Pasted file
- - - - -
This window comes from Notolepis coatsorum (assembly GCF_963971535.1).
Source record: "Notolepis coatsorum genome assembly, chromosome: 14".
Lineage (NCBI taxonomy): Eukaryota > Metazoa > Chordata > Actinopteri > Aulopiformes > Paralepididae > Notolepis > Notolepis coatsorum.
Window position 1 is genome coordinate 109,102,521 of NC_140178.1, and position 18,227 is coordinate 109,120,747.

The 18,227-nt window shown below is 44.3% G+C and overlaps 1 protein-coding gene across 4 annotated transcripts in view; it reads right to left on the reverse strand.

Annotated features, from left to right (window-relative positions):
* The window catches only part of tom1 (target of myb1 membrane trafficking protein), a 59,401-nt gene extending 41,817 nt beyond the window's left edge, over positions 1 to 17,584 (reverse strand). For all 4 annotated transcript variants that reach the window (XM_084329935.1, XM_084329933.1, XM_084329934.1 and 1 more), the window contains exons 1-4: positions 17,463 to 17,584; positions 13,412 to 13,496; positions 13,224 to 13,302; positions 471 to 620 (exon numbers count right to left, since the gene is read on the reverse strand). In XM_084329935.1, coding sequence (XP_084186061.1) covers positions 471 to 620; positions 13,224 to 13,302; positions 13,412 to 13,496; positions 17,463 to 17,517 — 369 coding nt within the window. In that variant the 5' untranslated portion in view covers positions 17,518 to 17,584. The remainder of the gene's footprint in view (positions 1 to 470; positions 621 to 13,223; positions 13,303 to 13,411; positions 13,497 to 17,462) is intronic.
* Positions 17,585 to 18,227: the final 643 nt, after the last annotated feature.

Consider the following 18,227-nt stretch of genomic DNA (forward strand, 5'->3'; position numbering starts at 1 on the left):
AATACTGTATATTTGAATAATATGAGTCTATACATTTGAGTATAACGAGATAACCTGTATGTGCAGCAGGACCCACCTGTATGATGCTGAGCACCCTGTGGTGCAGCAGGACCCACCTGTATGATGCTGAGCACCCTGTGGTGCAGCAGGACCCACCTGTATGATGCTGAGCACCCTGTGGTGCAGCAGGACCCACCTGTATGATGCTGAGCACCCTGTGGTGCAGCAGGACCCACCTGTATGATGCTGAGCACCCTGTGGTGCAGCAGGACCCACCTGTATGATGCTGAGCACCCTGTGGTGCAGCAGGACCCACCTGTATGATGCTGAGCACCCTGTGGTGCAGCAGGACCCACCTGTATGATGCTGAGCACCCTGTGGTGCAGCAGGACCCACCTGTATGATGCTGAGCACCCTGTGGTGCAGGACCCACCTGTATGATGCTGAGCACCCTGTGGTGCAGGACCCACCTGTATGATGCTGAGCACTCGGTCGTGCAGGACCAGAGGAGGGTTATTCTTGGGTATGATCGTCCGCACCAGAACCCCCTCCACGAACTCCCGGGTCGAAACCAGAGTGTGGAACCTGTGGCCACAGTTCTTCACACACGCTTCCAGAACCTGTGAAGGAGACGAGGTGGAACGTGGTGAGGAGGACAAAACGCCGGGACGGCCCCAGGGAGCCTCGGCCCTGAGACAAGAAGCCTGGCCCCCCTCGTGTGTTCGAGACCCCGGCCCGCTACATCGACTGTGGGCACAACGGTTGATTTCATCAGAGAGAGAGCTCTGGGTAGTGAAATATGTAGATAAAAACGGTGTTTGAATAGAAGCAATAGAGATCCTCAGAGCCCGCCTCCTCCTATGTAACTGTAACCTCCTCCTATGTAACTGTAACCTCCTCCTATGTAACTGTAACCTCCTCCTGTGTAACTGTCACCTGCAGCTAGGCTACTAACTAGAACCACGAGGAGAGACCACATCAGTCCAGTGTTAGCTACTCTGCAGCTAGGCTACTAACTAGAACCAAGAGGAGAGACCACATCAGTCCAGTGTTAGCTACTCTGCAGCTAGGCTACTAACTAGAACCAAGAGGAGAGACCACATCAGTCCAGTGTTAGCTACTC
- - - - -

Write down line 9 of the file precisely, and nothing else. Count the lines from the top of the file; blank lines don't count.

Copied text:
Consider the following 18,227-nt stretch of genomic DNA (forward strand, 5'->3'; position numbering starts at 1 on the left):